English: Amasias was the king of Judah, the son and successor of Joash. Русский: Амасия — царь Иудеи (Photo credit: Wikipedia)

After Joash was executed, his son Amaziah took over as king at the age of 25. Once in power, he avenged his father’s death by executing his servants who had participated. The text says that he did not kill their children, citing Deuteronomy 24:16. he assembled a large army and then recruited warriors from Israel, paying them in advance. But a prophet came and told him not to kllet them fight with his men because God was not with the Israelites. So he sent them home, and they were angry because of it.

 Amaziah took his men from Judah and Benjamin and they went down to the Valley of Salt and struck down 10, 000 men of Seir, capturing 10,000 more (who they subsequently executed). But while they were gone, the Israelites he had sent home raided Judah, killing 3,000 and taking much spoil.  Meanwhile, Amaziah had brought back idols from the Edomites he had defeated at Seir; and he became guilty of idolatry. When a prophet came to chastise him, Amaziah threatened him. The prophet then told him that God would destroy him for his iniquity.
Amaziah sent word to the king of Israel that they should meet face to face in battle. The king, also named Joash tried to dissuade him, saying “Why should you provoke trouble so that you fall, you and Judah with you?” They did do battle, and Israel defeated them, capturing Amaziah and looting Jerusalem. Amaziah escaped to Lachish after a time, but was killed and brought back to be buried.

(This year’s reading plan for Luke, Acts, and 1 and 2 Chronicles averages just 15 verses per day – 5 days per week!)
Schedule for this week

/Bob’s boy
___________________

some images © V. Gilbert & Arlisle F. Beers

Please visit this site’s menu item “The Author’s Books” for info on the author’s books, website, and Facebook page.

All of my comments in this blog are solely my responsibility. When reading any commentary, you should always refer first to the scripture, which is God’s unchanging and unfailing word.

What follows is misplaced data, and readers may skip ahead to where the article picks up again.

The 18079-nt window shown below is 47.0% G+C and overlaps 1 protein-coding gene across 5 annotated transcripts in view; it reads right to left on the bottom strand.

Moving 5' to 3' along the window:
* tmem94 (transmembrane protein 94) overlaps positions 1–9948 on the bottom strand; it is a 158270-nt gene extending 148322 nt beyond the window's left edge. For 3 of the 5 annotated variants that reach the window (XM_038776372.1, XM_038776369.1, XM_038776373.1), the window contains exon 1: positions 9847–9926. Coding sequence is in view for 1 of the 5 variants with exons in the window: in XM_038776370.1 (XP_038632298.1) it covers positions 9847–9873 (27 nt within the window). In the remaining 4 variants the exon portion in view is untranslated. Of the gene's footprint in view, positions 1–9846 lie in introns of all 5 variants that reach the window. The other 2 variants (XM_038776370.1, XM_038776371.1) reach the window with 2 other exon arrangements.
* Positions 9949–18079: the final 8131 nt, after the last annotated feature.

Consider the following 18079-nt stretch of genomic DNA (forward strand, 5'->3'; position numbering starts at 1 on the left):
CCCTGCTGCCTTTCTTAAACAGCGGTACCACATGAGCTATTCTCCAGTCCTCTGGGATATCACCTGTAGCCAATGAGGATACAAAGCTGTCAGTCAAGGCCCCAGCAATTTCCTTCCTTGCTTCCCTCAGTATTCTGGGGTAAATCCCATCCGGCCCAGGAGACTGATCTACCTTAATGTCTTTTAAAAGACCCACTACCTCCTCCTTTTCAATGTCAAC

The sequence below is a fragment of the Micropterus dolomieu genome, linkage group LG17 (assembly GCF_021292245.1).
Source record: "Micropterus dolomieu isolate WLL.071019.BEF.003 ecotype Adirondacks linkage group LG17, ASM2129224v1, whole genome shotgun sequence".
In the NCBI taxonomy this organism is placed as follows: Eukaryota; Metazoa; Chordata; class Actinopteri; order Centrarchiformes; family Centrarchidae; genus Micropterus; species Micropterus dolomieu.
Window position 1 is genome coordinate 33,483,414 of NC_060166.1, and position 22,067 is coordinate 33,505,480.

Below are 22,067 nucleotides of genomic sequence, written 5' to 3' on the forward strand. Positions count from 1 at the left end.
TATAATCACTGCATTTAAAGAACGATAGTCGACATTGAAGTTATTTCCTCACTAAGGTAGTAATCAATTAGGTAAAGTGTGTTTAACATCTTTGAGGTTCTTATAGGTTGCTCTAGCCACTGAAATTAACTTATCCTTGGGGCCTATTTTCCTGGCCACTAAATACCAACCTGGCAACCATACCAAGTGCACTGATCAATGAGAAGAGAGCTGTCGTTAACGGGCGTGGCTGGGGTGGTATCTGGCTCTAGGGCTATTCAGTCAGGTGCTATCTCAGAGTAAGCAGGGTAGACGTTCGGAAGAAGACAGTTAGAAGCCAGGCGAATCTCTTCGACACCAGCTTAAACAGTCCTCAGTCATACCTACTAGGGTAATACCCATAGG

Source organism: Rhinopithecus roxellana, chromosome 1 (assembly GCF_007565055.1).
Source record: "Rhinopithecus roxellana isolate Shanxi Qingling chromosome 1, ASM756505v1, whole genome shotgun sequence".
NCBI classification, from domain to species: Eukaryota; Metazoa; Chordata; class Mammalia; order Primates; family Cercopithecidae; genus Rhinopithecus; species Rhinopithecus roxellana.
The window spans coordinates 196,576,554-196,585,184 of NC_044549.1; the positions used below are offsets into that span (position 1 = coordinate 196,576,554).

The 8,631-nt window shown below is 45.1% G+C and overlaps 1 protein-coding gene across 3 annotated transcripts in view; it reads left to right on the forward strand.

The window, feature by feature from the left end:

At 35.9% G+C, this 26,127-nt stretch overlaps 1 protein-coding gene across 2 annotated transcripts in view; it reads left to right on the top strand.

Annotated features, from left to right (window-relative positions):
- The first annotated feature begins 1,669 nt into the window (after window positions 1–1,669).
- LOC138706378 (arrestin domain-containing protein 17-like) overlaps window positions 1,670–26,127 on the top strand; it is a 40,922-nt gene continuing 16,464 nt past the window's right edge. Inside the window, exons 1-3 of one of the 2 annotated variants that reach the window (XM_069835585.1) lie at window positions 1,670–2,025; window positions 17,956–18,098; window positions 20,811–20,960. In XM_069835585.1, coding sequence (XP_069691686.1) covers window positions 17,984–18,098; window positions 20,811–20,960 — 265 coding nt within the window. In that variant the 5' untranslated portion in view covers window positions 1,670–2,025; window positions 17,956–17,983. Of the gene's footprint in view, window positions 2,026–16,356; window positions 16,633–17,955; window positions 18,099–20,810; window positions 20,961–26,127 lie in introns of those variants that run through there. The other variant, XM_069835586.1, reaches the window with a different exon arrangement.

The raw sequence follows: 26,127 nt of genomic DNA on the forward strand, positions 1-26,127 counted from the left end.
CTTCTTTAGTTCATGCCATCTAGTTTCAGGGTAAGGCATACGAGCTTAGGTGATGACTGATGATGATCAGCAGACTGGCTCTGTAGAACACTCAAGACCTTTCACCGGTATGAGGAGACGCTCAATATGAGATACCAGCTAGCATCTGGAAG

Joash Reigns as King – 2 Chronicles 24

English: Joas was the king of the ancient King...

English: Joas was the king of the ancient Kingdom of Judah, and sole surviving son of Ahaziah. (Photo credit: Wikipedia)

Joash began his reign when he was seven years old, and he reigned for 40 years. In the beginning, Joash was a good king and he decided to restore the house of the Lord, which had been ravaged years earlier. He told the priests and the Levites to go out and gather money from the people to do it, but it did not get done.

So Joash called Jehoiada and told him to get the Levites to collect the tax that Moses had levied in Exodus 30:16 for the tabernacle. So they made a chest and set it outside of the gate and the people brought their tax. As it was collected, masons and carpenters were hired, and the house was restored. The house was equipped with all of the utensils that had been taken, and offerings were made regularly while Jehoiada was alive.

Then, after Jehoiada died, the princes of Judah came and paid homage to the king. The text says that he “listened to them.” But we quickly learn that what that meant was they wanted to return to their idolatry, which brought God’s wrath upon Judah and Jerusalem. Joash tried to persuade them to come back to the house of the Lord, but they would not listen. Then Jehoiada’s son, Zechariah, rose up and condemned them for their wickedness.

The idolaters’ influence over Joash was evidently quite strong; and he had Zechariah killed. As he was dying, he said “May the Lord see and avenge!” And that is indeed what happened. The Lord brought the Syrians up against them, and in their defeat, Joash was assassinated. Verse 27 says that his son, Amaziah, replaced him.

(This year’s reading plan for Luke, Acts, and 1 and 2 Chronicles averages just 15 verses per day – 5 days per week!)
Schedule for this week

/Bob’s boy
___________________

some images © V. Gilbert & Arlisle F. Beers

Please visit this site’s menu item “The Author’s Books” for info on the author’s books, website, and Facebook page.

All of my comments in this blog are solely my responsibility. When reading any commentary, you should always refer first to the scripture, which is God’s unchanging and unfailing word.